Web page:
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object translation

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I might be in the wrong secton of the forum for this problem but... Now that I've managed to get my object rotating and translating correctly I'm now needing to get it moving realistically. In that I'm trying to get my object to move exactly in the direction the object is facing. Ideally like a car. Any idea on how I do this? What math do I use? I am aware trig will be involved but not sure on how to put it together. Is there a good tutorial on this sort of thing? Thank you in advance :) Andrew

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>> In that I'm trying to get my object to move exactly
>> in the direction the object is facing

If n is the (normalized) direction in which your object is facing and p is its current position and a the distance to move, the final position is:

p + n * a

Alexander

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Quote:
Original post by Andrew1979
Any idea on how I do this? What math do I use? I am aware trig will be involved but not sure on how to put it together.


Actually, trig will not be involved or at least doesn't have to. Since you are using OpenGL, all you need to understand is the difference between world and object space and that transformations are always done in object space. If your model is created with z being "forward", then glTranslatef(0,0,x) will ALWAYS move it in the direction it is facing. Just don't let people tell you that GL is doing everything backwards. That's true if you insist on a world space point of view, but it's also pointlessly confusing for complex transformation stacks. In the same way, glRotate will always rotate around the objects center and along the objects x,y,z axes.

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Hi

Trienco I think your not quite understanding what I'm getting at, or it could be me.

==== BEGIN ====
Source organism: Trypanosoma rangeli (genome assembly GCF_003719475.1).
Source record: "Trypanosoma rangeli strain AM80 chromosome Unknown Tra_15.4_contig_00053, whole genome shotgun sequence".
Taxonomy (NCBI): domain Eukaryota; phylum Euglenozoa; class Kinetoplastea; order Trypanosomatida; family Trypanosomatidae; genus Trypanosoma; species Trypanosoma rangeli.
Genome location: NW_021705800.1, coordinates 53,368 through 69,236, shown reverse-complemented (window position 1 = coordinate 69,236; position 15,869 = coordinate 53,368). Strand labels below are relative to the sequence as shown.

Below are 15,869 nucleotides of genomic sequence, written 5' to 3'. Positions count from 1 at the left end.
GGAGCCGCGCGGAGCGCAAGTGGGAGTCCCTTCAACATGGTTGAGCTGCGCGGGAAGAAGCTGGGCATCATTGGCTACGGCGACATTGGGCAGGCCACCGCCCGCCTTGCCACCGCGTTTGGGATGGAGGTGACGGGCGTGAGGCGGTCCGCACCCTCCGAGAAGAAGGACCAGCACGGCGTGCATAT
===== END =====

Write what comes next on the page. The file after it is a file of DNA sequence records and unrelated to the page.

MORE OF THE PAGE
I can move my object forward and backward and rotate it no problem. Question is, is how do I get my object to move in that rotated direction or on that rotated angle both forward and backward?

I can move the object directly forward and back, no problem, how do I get it to move forward and backward on the angle I rotate it to?

The method you suggets just sends the object forward and backward which ideally I'm wanting the object to move forward and backward on the angle I've rotated it on.

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Well in my opinion what Porthos said would work. Basically you store a matrix that represents you entity's current orientation and from it you can get the direction it is facing. Otherwise you could store an angle and in 2D you get :
newPosX=posX+speed*cos(ang);
newPosY=posY+speed*sin(ang);

Hope this helps.

PS That is a plus between posX/Y and speed. How do I make GDNet display my plus signs?

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glTranslatef(x, y, z);
glRotatef(angle, 0, 0, 1);

assuming z is up, rotate object around it and then move.
If y is forward, make y a non-zero value.

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Quote:
Original post by Andrew1979
Trienco I think your not quite understanding what I'm getting at, or it could be me.


It's probably just that you haven't dropped your world space perspective yet and still assume OpenGL doing stuff in reverse order.

Take your object and do this (assuming you modelled it with z=forward):

glRotatef(45, 0,1,0);
glTranslatef(0,0,1);

surprise, it will still move forward, because it's local z-axis will ALWAYS be forward, no matter how much you rotated it before that.

Then go forth and store the transformation matrix for your objects and do NOT think you can get away by storing a position and a few angles and have things working (or even rotating) the way you expect it.

Of course you can go and start storing a forward and up and position vector, but that would be pretty silly, because left/up/forward/position is nothing but the four columns making up your matrix anyway, so you'd just overcomplicate things by replacing one matrix multiplication with lots of manually fiddling around.

If you want to be lazy for now, let GL do the work.

class car
{
float matrix[16];
void move(float x, float y, float z);
void rotate(float angle, float x, float y, float z);
};

move(...)
{
glPushMatrix();
glLoadMatrix(matrix);
glTranslatef(x,y,z);
glGetFloatv(GL_MODELVIEW_MATRIX, matrix);
glPopMatrix();
}
rotate(...)
{
glPushMatrix();
glLoadMatrix(matrix);
glRotate(angle,x,y,z);
glGetFloatv(GL_MODELVIEW_MATRIX, matrix);
glPopMatrix();
}
render()
{
glPushMatrix();
glMultMatrix(matrix);
//rendercalls
glPopMatrix();
}



Reading back the matrix all the time isn't great for performance, but will do fine until you get or write a matrix math library. And definitely read up on things like object space, world space, transformations and the difference between multiplying a matrix from the left and from the right (which ultimately decides if you're using the world or local space coordinate system).

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